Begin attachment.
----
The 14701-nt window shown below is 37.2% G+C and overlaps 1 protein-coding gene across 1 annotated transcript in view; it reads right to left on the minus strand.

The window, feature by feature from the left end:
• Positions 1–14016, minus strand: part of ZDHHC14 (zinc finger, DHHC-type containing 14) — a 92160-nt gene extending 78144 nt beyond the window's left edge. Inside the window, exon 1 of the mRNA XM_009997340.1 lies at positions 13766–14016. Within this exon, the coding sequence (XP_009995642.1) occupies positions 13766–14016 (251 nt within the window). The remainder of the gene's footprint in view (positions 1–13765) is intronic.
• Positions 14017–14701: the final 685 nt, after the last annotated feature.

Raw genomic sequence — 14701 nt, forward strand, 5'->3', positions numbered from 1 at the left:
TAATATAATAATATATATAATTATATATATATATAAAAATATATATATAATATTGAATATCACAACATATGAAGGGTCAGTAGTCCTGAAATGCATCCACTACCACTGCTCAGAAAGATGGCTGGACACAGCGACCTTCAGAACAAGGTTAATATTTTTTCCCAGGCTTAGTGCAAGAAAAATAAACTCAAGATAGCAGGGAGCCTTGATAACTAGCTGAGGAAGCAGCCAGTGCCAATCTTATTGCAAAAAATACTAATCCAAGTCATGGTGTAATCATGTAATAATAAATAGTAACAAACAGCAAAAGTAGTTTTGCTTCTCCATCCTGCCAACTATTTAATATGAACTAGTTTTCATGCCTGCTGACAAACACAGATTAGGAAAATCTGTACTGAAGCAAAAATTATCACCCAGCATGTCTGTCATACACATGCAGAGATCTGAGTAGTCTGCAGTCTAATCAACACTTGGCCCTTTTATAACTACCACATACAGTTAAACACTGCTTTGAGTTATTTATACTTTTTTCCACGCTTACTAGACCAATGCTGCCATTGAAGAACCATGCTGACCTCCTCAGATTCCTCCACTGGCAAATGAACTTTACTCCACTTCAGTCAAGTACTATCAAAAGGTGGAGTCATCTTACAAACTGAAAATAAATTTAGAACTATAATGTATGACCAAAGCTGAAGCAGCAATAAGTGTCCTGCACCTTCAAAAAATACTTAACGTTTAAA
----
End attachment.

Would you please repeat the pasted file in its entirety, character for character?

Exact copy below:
The 14701-nt window shown below is 37.2% G+C and overlaps 1 protein-coding gene across 1 annotated transcript in view; it reads right to left on the minus strand.

The window, feature by feature from the left end:
• Positions 1–14016, minus strand: part of ZDHHC14 (zinc finger, DHHC-type containing 14) — a 92160-nt gene extending 78144 nt beyond the window's left edge. Inside the window, exon 1 of the mRNA XM_009997340.1 lies at positions 13766–14016. Within this exon, the coding sequence (XP_009995642.1) occupies positions 13766–14016 (251 nt within the window). The remainder of the gene's footprint in view (positions 1–13765) is intronic.
• Positions 14017–14701: the final 685 nt, after the last annotated feature.

Raw genomic sequence — 14701 nt, forward strand, 5'->3', positions numbered from 1 at the left:
TAATATAATAATATATATAATTATATATATATATAAAAATATATATATAATATTGAATATCACAACATATGAAGGGTCAGTAGTCCTGAAATGCATCCACTACCACTGCTCAGAAAGATGGCTGGACACAGCGACCTTCAGAACAAGGTTAATATTTTTTCCCAGGCTTAGTGCAAGAAAAATAAACTCAAGATAGCAGGGAGCCTTGATAACTAGCTGAGGAAGCAGCCAGTGCCAATCTTATTGCAAAAAATACTAATCCAAGTCATGGTGTAATCATGTAATAATAAATAGTAACAAACAGCAAAAGTAGTTTTGCTTCTCCATCCTGCCAACTATTTAATATGAACTAGTTTTCATGCCTGCTGACAAACACAGATTAGGAAAATCTGTACTGAAGCAAAAATTATCACCCAGCATGTCTGTCATACACATGCAGAGATCTGAGTAGTCTGCAGTCTAATCAACACTTGGCCCTTTTATAACTACCACATACAGTTAAACACTGCTTTGAGTTATTTATACTTTTTTCCACGCTTACTAGACCAATGCTGCCATTGAAGAACCATGCTGACCTCCTCAGATTCCTCCACTGGCAAATGAACTTTACTCCACTTCAGTCAAGTACTATCAAAAGGTGGAGTCATCTTACAAACTGAAAATAAATTTAGAACTATAATGTATGACCAAAGCTGAAGCAGCAATAAGTGTCCTGCACCTTCAAAAAATACTTAACGTTTAAA